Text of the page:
Foreign competition could hurt exports of U.S. natural gas
The window of opportunity is a narrow one for the United States to export its natural gas before other nations take advantage of their own resources, the chief economist for the American Petroleum Institute said.
“China alone has nearly two times what we have in terms of shale opportunities,” John Felmy said Wednesday. “If other countries move forward, it could change the dynamics of gas demand.”
Felmy is to speak at 11:10 a.m. today at the Energy Expo and Forum at Two Rivers Convention Center.
While some have said the opportunity to export natural gas from the United States is about 10 years, “It’s got to be less than that,” Felmy said.
Hydraulic fracturing, or fracking, has freed huge supplies of natural gas trapped in shales or what are known as “tight sands” in North America and is essential to development, Felmy said.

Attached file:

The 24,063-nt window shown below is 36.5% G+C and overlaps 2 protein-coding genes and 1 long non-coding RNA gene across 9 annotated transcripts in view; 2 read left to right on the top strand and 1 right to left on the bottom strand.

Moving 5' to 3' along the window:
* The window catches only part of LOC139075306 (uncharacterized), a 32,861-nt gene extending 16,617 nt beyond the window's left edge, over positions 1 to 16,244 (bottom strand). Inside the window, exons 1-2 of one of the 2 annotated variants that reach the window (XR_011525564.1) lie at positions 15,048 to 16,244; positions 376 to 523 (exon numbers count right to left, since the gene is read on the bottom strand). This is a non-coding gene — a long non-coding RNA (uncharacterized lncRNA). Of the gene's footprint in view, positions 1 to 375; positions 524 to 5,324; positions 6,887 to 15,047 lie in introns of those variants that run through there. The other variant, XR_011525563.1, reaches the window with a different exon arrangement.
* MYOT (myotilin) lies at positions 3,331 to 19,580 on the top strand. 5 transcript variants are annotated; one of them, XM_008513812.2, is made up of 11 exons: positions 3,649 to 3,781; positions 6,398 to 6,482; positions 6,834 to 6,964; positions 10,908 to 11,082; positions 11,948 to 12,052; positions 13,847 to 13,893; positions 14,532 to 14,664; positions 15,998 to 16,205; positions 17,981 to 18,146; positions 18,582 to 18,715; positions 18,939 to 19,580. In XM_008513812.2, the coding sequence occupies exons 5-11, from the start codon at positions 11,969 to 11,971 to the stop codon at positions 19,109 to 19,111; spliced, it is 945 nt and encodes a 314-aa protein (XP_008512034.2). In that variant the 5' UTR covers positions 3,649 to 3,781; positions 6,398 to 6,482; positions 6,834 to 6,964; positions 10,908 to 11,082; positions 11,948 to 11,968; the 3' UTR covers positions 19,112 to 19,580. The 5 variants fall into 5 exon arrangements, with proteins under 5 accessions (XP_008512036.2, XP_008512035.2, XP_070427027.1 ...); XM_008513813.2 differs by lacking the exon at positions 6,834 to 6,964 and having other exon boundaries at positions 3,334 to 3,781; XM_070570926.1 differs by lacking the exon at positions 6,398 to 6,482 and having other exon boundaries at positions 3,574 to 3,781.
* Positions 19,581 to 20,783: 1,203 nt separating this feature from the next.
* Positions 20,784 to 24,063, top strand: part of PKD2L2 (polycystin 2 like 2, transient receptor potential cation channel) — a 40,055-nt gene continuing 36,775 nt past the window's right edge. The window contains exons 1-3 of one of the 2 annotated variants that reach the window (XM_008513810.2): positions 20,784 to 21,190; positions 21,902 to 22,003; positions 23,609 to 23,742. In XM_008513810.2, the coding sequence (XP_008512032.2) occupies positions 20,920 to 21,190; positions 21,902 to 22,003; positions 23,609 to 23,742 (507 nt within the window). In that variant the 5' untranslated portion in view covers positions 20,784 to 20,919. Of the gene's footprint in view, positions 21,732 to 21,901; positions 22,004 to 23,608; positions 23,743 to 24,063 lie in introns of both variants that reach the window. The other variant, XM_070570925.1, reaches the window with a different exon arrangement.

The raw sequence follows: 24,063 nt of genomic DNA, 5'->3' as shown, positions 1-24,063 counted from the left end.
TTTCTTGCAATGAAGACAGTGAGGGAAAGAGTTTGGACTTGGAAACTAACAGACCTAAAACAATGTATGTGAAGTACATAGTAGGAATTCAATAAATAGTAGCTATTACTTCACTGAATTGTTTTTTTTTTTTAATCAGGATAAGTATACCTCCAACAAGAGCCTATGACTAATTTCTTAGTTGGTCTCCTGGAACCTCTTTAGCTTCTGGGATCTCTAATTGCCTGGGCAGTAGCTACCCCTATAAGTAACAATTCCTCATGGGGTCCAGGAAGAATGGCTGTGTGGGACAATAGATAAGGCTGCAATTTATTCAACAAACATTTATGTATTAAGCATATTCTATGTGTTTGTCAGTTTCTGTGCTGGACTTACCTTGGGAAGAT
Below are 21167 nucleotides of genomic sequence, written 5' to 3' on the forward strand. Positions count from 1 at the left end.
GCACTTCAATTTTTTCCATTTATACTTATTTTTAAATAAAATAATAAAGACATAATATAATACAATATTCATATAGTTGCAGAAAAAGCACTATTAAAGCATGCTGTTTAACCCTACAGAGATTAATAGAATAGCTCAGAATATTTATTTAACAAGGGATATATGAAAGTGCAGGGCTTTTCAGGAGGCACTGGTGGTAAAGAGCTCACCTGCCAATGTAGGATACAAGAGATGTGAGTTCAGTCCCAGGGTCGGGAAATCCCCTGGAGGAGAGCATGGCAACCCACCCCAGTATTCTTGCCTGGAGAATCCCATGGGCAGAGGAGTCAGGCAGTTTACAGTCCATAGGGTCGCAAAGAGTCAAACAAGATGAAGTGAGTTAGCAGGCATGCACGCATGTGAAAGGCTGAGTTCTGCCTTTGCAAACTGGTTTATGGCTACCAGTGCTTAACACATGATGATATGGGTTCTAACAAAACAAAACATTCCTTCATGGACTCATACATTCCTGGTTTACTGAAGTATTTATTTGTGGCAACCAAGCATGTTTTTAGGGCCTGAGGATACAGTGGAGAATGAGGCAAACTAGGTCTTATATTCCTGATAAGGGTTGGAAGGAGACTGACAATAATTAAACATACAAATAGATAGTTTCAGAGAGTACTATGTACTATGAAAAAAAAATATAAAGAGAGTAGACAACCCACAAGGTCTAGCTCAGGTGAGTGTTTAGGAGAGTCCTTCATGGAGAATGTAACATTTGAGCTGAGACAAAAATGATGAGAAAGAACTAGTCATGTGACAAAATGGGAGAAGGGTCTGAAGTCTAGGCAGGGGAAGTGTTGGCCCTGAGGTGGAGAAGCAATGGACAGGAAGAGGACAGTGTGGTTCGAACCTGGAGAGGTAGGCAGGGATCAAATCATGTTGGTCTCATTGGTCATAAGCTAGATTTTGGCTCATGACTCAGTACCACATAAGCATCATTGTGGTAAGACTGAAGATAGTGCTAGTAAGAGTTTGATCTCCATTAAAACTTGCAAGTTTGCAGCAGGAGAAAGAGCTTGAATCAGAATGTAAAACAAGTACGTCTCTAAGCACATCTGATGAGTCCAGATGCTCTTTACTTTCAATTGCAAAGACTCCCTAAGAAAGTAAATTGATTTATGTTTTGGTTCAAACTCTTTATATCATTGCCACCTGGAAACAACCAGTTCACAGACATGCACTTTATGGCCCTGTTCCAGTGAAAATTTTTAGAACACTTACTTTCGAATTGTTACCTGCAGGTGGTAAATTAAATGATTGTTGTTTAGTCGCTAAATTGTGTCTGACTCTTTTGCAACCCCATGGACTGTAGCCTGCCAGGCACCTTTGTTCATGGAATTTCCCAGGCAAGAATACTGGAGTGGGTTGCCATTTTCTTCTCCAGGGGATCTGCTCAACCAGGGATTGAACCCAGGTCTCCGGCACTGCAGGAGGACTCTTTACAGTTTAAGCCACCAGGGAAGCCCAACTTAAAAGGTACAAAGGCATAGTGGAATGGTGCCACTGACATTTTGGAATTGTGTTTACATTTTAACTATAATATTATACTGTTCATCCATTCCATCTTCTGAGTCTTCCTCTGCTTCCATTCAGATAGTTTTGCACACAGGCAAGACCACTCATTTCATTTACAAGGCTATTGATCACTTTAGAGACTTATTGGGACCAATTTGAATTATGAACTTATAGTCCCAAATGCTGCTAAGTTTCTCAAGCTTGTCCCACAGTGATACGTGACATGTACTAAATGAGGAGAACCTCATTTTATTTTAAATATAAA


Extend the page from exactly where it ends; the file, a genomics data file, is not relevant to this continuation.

His appearance at the Energy Expo and Forum is his second and is part of a general educational outreach by the American Petroleum Institute about hydraulic fracturing.
Prices for natural gas remain low and producers are gravitating to locations where they can find “wet gas,” or a variety of other products, such as pentane, butane, natural gasoline and oil, Felmy said.
The Piceance Basin of northwest Colorado produces some wet gas, but southwest Pennsylvania and eastern Ohio are getting more attention, he said.
“Dry-gas producers clearly are challenged,” he said.
The industry is seeing welcome signs as the economy signals improvement, he said. Contracts for petrochemicals and fertilizer are on the increase, as well, promoting a generally optimistic outlook for the industry, Felmy said.
“Things have only gotten better in our outlook,” he said.